I emphatically do not miss the living standards. Every place I lived in São Paulo was worse than any place I have lived in the United States. I did not have air conditioning when I slept, and that was miserable. When I want to feel grotesquely wealthy, I sit in my Texas-sized air-conditioned house and convert my current monthly salary into a multiple of the Brazilian minimum wage (which currently works out to around $218/month).
So much for things I do and don’t miss.
Reflecting as I close, I am grateful for the impact serving a mission had on me. Inviting others to come unto Christ was my purpose, and no missionary should embark with his own benefit as a first-order concern, but Christ said “Whosoever will save his life shall lose it: and whosoever will lose his life for my sake shall find it” (Matt. 16:25). The first-order decision to give up two years (losing a part of my life, in a small way) resulted in second-order blessings (finding life) that have defined my life afterwards.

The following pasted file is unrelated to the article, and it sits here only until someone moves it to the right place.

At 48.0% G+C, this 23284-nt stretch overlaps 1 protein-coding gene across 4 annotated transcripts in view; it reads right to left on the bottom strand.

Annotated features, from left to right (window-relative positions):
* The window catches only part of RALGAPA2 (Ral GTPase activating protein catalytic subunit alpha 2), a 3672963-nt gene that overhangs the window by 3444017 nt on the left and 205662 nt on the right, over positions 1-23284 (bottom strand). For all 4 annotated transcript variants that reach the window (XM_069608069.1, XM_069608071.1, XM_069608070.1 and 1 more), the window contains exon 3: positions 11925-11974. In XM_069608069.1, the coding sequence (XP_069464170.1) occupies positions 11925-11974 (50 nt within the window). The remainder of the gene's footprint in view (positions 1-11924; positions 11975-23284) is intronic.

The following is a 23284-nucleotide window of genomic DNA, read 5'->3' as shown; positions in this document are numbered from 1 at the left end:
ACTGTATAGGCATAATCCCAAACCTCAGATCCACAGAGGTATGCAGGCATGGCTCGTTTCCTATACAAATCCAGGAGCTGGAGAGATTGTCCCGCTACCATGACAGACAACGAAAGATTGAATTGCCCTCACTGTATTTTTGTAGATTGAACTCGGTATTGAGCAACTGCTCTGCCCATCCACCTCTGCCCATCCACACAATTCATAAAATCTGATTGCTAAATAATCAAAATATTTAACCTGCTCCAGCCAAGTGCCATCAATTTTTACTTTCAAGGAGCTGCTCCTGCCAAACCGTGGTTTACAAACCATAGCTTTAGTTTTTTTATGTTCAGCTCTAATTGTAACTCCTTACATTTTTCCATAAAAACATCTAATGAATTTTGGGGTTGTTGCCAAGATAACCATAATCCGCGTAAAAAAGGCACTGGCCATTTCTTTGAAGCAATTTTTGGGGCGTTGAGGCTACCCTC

The level of comprehensive physical, mental, and spiritual effort involved opened me up to more-than-commensurate blessings. I knew the gospel before, and I knew it was true, but on my mission the truth of the Book of Mormon and the reality that Christ is my Savior got carved down into my soul, “written not with ink, but with the Spirit of the living God; not in tables of stone, but in fleshy tables of the heart” (2 Cor. 3:3). The Lord can do His own work; the people I worked with could have been taught other ways. But I certainly learned from the experience.
The mission was the foundation for everything I have done since, and I am grateful that the Lord called me and gave me the opportunity to serve.